Google Advertisers Already Have Tools To Block Ads From Extremist Content

Several advertising executives with hands-on experience creating and scheduling campaigns say every company in the advertising supply chain has some accountability for where their ads appear on the Google Display Network and YouTube.

Solely blaming Google for serving ads alongside extremist content must stop.

Jonathan Kagan, senior director of search and biddable media at MARC USA Results:Digital, and Mario Schiappacasse, head of display at Jellyfish U.S., in separate conversations said media agencies need to take responsibility for deploying available safeguards offered by DoubleClick and YouTube.

The Association of National Advertisers released a statement Friday urging members to do whatever it takes to correct these concerns of devaluing brand value, trust and equity. These assets entrusted with marketers to build, nurture, grow and strengthen, and anything that "disrupts, disturbs or threatens" the relationship should be "avoided at all costs."

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Many of the controls and settings to prevent a brand's ads from appearing alongside extremist content are already in place.

The DoubleClick platform currently offers technology that reviews Web sites and the content of each page before serving the advertisement. There are several default categories built into the technology — and advertisers can also choose to include their own list.

Among advertisers, there is a lack of awareness that they can protect their brand as well as the education to know how to do this, Kagan says. "Advertisers can pick and choose specific YouTube channels, he said. "You're going to lose a little by using some of the controls, but you can still overlay targeting and demographic data, and protect the brand."

Kagan and Schiappacasse say it takes education on how to use the platforms; sensitive categories like adult, derogatory or violent content or any other content that can be considered offensive also can be blocked.

A range of companies have reportedly pulled their ads from running across Google properties, such as AT&T, Dominos, Johnson & Johnson, and Verizon, along with O2, EDE and Royal Mail.

Some say Facebook Live and other live-streaming media services are likely to feel the same sting of brand ads posted alongside disturbing content, for example, that highlights shooting and murders. The social site does have a "blacklist" and a suite of controls in place, similar to Google, but it's not a self-serve network.

Schiappacasse said Facebook and others that offer live streaming are pushing the boundaries of media, allowing people to express their views immediately without an auditing process.

"Companies will need to consider the consequence of immediacy and how the tech platforms should evolve to accommodate the change," he said.

 

4 comments about "Google Advertisers Already Have Tools To Block Ads From Extremist Content".
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  1. Virginia Suhr from Lobo & Petrocine, March 25, 2017 at 11:13 a.m.

    It takes extra work, but you can easily go into the display network and YouTube and block content.  It certainly is not perfect, but I have gone in and block specific YouTube channels that weren't appropriate for my client as well as put in other safeguards.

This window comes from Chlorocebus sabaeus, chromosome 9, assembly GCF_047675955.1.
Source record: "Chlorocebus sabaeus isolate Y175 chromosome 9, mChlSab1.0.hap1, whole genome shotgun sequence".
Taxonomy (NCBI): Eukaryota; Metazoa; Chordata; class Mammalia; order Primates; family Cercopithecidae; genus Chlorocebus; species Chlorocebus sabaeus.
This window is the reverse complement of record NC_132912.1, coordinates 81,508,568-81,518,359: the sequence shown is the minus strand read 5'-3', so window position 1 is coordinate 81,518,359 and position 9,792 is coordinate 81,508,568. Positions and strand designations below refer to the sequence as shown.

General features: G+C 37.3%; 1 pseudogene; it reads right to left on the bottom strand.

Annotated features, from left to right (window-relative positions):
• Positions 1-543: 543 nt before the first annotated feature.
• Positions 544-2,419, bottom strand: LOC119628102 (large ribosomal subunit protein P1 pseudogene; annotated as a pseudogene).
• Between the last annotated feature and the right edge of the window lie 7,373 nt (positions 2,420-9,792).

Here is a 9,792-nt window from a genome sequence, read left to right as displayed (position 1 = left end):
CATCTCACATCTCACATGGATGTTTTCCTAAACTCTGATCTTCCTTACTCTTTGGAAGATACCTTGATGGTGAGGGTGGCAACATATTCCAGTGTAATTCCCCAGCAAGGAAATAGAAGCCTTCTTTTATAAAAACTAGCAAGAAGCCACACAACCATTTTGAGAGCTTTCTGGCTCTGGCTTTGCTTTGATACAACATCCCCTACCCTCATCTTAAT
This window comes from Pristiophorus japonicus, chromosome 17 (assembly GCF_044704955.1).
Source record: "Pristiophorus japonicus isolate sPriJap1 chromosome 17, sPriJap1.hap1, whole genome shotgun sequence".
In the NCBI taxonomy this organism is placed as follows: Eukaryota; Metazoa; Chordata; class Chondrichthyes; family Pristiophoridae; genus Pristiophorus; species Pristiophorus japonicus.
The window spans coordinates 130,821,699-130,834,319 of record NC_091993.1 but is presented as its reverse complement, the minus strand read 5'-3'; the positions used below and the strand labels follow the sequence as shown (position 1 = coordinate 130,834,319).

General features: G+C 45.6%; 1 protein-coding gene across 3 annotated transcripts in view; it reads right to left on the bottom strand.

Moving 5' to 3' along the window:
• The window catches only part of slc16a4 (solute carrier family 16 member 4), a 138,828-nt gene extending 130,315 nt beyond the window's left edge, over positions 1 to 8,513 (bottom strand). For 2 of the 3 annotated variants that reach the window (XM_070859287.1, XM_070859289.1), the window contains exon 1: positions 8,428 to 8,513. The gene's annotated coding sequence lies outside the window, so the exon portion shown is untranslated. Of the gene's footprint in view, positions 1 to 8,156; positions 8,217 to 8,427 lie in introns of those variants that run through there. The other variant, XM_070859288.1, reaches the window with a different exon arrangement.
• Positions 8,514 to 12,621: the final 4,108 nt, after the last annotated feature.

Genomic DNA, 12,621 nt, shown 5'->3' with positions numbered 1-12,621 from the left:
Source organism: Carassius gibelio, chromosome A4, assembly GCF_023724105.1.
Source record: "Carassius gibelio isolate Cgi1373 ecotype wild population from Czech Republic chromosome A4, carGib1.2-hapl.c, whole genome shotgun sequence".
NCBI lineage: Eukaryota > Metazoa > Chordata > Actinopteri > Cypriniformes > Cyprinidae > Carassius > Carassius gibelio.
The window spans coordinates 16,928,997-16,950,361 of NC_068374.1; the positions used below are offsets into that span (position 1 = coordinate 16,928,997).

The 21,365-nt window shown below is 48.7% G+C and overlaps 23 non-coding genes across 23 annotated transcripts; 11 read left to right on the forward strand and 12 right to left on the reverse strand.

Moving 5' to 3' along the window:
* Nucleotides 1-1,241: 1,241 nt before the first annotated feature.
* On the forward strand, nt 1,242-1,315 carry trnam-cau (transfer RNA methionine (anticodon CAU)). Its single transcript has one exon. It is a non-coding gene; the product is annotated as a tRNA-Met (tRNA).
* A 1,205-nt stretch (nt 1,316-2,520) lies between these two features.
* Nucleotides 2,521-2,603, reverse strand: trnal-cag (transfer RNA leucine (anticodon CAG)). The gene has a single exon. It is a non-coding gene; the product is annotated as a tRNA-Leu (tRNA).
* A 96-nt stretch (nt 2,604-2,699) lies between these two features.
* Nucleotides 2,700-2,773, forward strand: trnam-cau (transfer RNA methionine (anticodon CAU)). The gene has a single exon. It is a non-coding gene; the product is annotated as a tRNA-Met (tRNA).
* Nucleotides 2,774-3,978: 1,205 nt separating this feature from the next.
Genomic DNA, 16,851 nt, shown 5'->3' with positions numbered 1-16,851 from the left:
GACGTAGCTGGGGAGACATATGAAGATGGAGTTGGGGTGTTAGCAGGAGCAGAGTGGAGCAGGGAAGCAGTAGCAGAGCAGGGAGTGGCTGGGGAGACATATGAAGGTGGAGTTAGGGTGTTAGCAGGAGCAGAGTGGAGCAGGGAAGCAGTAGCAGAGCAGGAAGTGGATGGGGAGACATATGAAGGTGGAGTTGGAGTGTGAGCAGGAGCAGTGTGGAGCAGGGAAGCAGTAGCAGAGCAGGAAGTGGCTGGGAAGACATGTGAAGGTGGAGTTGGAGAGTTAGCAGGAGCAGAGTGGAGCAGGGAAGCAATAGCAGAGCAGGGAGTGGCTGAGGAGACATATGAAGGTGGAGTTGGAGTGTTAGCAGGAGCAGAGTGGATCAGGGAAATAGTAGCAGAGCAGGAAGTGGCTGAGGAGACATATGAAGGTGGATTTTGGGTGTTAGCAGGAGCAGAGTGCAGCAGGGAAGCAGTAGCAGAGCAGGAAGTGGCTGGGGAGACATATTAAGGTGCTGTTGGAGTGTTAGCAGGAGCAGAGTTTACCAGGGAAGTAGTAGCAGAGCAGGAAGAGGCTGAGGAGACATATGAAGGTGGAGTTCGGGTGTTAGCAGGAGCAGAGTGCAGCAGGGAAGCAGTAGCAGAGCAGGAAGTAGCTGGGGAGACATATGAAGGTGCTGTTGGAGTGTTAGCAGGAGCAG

2. cara marcano from reporte hispano, March 26, 2017 at 8:58 p.m.

    Clients and agencies get what they pay for in this context. Google does not pay a fair wage to Publishers for content. Why would anyone accept Google adsense or place advertising in digital with Google. Also how can Google be objective in this conversation when they own YouTube - is the YouTube buying programmatic network separate say from teh Google Adsense netowrk and what motivation does Google have to support qualty journalism. None.  People who care - who value quality media brands and what they  can do for a brand and for sales- should plan and buy media not garbage. Programmatic 'networks' or vaguely defined technologies should plan garbage or pocket all the advertisers money for themselvs and yell yeah I am an efficient digital media buyer adn be allowed to get away with this.  How smart does a CEO, CMO, any marketer or advertising agency have to be to understand that when you swim with bottom feeders you get low-level media for yoru brand and clients which lowers the value of your brand. This is not the function of media planning and buying. So of course the folks who accept Google ads are not going to be quality journalism brands. This is common sense. No quality media brand is going to take Google ads.  Media is not a cost-cutting endeavor of the CFO -it is a marketing investment in branding and sales. Programmatic is a mistake. Its history is that of low-quality, lowest-cost 'digital' of the leftover garbage. Using it and these networks as the digital media planning strategy bc it is cheap and easy is the problem. Dont be so cheap and lazy. If you are going to be so cheap and lazy why buy any media at all really. Either buy the good stuff and pay for it or dont.
    High-quality direct-from-publisher digital and working with agencies who respect media brands run by journlists is the way to drive sales and build brands.

  3. Michael Kaushansky from Havas Media, March 27, 2017 at 8:01 a.m.

    There are MRC accredited tools, available for FREE within Google's DCM, that verify Viewability, Brand Safety, Bot Fraud and In-Audience Reach. The fact that agencies or buyers did not utilize these tools is whole other issue - they should have! 

  4. cara marcano from reporte hispano replied, March 27, 2017 at 3:08 p.m.

    michael - why doesn't havas buy any premium publisher digital...  what is agency-owned media - when it comes to digital. Why are you defending Google...

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